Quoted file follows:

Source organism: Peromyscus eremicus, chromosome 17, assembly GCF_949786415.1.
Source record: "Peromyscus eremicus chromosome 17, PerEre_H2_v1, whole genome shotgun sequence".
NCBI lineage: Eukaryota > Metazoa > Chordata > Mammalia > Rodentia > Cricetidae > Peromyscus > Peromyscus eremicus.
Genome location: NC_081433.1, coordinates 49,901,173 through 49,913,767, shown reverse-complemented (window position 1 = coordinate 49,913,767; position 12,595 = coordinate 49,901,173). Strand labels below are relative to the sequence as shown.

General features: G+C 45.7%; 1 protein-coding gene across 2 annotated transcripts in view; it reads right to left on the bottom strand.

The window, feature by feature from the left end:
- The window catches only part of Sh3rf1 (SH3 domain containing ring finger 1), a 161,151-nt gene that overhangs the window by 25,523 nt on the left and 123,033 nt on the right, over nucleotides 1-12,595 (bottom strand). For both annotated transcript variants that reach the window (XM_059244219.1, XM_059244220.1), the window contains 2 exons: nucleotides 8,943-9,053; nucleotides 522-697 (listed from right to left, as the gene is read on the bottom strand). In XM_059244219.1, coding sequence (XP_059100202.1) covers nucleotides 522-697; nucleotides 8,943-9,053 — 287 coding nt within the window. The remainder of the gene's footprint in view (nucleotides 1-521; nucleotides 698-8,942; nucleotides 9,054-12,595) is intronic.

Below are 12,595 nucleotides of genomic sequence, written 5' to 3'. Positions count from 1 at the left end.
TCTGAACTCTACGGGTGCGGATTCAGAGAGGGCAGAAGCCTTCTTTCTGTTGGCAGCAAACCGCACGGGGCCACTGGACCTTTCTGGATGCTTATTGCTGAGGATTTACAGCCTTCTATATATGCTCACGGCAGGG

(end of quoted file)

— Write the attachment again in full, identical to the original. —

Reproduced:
Source organism: Peromyscus eremicus, chromosome 17, assembly GCF_949786415.1.
Source record: "Peromyscus eremicus chromosome 17, PerEre_H2_v1, whole genome shotgun sequence".
NCBI lineage: Eukaryota > Metazoa > Chordata > Mammalia > Rodentia > Cricetidae > Peromyscus > Peromyscus eremicus.
Genome location: NC_081433.1, coordinates 49,901,173 through 49,913,767, shown reverse-complemented (window position 1 = coordinate 49,913,767; position 12,595 = coordinate 49,901,173). Strand labels below are relative to the sequence as shown.

General features: G+C 45.7%; 1 protein-coding gene across 2 annotated transcripts in view; it reads right to left on the bottom strand.

The window, feature by feature from the left end:
- The window catches only part of Sh3rf1 (SH3 domain containing ring finger 1), a 161,151-nt gene that overhangs the window by 25,523 nt on the left and 123,033 nt on the right, over nucleotides 1-12,595 (bottom strand). For both annotated transcript variants that reach the window (XM_059244219.1, XM_059244220.1), the window contains 2 exons: nucleotides 8,943-9,053; nucleotides 522-697 (listed from right to left, as the gene is read on the bottom strand). In XM_059244219.1, coding sequence (XP_059100202.1) covers nucleotides 522-697; nucleotides 8,943-9,053 — 287 coding nt within the window. The remainder of the gene's footprint in view (nucleotides 1-521; nucleotides 698-8,942; nucleotides 9,054-12,595) is intronic.

Below are 12,595 nucleotides of genomic sequence, written 5' to 3'. Positions count from 1 at the left end.
TCTGAACTCTACGGGTGCGGATTCAGAGAGGGCAGAAGCCTTCTTTCTGTTGGCAGCAAACCGCACGGGGCCACTGGACCTTTCTGGATGCTTATTGCTGAGGATTTACAGCCTTCTATATATGCTCACGGCAGGG